The New Whole Duty of Man
Posted Monday, 25th November 2013
Cataloguing of the older books in the collection has recently begun, and one of the first items to be catalogued is The New Whole Duty of Man (London, 1756). First published in 1658 at the end of the Commonwealth period, it promoted the High Anglicanism which was restored with the monarchy two years later. It caught the religious mood of the time, and rapidly became a bestseller, and could commonly be found alongside a Bible and a prayerbook in even the humblest of homes. This is a revised version which first appeared in 1741, which is considered necessary because original version was ‘designed for those unhappy times in which it was written’, and failed to mention the XXXIX Articles ‘tho’ essentially necessary to salvation’. This 14th edition of the revised version is very rare: only 5 copies are known to exist in libraries across the world. This is the only complete copy available in the UK.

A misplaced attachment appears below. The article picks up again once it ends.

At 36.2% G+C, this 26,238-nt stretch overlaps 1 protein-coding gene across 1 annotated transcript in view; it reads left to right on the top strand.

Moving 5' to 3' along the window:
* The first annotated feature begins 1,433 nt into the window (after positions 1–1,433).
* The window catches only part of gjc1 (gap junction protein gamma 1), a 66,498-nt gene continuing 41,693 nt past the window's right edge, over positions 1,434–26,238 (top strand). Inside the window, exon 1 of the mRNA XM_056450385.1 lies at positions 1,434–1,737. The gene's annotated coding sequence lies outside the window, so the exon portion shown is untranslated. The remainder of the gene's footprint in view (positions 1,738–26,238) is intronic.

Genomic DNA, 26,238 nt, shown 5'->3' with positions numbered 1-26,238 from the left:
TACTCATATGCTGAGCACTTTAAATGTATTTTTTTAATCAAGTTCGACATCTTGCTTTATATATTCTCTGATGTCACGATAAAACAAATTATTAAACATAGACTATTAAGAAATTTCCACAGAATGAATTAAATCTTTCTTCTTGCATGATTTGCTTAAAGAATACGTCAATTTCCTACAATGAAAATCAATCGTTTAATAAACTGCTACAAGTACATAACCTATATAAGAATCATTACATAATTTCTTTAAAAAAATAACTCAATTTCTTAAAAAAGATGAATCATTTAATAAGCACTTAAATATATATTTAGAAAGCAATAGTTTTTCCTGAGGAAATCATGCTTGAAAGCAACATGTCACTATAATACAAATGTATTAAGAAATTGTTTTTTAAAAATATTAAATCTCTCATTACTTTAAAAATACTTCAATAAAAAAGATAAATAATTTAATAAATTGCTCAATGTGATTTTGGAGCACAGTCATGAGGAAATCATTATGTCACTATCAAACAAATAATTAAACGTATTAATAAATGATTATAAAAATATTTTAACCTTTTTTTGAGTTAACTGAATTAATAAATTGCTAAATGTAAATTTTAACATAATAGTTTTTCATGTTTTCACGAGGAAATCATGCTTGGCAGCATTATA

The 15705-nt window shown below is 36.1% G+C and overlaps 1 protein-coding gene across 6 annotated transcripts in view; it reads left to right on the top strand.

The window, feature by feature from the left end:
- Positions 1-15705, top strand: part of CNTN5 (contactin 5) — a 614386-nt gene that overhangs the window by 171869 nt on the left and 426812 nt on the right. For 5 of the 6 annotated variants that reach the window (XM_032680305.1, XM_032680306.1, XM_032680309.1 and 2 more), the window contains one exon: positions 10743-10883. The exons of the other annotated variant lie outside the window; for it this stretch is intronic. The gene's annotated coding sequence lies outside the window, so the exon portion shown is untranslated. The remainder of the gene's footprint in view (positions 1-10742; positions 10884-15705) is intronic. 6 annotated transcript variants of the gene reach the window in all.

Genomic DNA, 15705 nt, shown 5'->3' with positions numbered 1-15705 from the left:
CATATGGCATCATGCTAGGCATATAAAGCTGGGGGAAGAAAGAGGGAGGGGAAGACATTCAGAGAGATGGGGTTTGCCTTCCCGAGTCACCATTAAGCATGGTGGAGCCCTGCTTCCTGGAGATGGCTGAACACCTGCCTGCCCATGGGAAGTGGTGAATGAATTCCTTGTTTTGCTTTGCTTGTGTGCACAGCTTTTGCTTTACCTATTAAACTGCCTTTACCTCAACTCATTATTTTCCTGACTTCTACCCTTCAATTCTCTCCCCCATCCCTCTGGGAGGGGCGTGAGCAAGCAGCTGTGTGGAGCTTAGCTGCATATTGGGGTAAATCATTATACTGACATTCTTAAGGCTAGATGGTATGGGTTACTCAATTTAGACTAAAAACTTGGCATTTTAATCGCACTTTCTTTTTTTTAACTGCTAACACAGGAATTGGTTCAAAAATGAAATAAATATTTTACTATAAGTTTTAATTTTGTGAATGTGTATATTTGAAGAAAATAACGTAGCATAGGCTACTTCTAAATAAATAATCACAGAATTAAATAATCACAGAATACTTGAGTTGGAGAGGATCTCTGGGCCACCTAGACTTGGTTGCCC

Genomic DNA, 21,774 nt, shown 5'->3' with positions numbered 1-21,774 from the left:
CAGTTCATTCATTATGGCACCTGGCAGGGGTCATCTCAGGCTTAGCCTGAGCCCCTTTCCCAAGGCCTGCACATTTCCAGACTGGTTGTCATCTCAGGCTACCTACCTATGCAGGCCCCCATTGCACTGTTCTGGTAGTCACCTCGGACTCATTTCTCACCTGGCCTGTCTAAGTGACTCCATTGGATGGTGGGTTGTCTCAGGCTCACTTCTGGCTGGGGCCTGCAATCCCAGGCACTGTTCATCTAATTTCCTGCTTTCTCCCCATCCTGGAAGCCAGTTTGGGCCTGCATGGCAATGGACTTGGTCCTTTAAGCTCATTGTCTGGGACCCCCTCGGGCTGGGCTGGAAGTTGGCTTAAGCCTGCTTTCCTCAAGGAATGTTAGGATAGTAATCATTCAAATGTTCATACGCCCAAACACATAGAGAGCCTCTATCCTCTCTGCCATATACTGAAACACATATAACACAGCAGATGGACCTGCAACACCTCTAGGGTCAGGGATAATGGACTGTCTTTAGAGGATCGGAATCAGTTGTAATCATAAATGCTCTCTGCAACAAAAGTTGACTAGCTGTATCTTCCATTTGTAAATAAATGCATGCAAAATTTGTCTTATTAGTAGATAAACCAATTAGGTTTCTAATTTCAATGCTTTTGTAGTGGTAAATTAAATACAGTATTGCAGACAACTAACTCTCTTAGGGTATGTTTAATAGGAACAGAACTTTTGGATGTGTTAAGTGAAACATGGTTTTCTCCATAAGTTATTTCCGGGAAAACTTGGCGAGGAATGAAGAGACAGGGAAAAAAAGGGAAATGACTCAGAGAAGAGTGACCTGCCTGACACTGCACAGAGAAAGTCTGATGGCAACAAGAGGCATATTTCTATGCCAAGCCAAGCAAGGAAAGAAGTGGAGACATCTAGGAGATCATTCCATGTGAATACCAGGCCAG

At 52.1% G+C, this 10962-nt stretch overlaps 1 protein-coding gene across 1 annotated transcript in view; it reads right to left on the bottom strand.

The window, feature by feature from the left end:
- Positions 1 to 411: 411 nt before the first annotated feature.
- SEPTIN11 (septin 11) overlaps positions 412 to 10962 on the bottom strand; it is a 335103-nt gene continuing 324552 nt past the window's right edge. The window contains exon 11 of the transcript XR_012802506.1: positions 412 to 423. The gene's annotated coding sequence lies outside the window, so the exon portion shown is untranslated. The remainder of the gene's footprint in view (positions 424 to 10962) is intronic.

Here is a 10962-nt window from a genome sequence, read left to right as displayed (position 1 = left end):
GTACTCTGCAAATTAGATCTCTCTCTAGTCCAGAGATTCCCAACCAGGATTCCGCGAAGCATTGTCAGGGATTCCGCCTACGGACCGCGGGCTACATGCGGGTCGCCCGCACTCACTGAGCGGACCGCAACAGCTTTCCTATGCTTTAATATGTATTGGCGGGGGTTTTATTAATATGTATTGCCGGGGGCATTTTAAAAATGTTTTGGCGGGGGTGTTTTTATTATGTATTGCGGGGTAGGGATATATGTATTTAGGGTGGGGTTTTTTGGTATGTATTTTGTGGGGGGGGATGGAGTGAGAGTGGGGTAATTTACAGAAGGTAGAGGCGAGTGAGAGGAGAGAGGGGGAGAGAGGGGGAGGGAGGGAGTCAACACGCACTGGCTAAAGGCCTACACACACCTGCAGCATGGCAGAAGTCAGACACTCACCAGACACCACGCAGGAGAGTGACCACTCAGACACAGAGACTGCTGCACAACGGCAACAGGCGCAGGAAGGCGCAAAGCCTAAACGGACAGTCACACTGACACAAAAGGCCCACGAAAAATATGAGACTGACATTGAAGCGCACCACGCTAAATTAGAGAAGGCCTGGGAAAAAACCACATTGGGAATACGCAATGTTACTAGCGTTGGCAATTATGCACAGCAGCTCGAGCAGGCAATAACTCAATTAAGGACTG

In addition to its interest as a bibliographic rarity, this copy has a rather more immediate appeal in its childish drawings and doodles preserved inside the back cover, and the rough and ready brown woollen dust jacket obscuring the original leather binding. Who were the amateur portraitist and sitter? Is it a self-portrait? How much trouble was the artist in when their handiwork was discovered by their parent or guardian? The evidence we have at the moment can’t answer these questions, but the pictures can quickly take us back two hundred years to a moment in time when a child was bored in church.
by Anna James, Antiquarian CataloguerCategories: News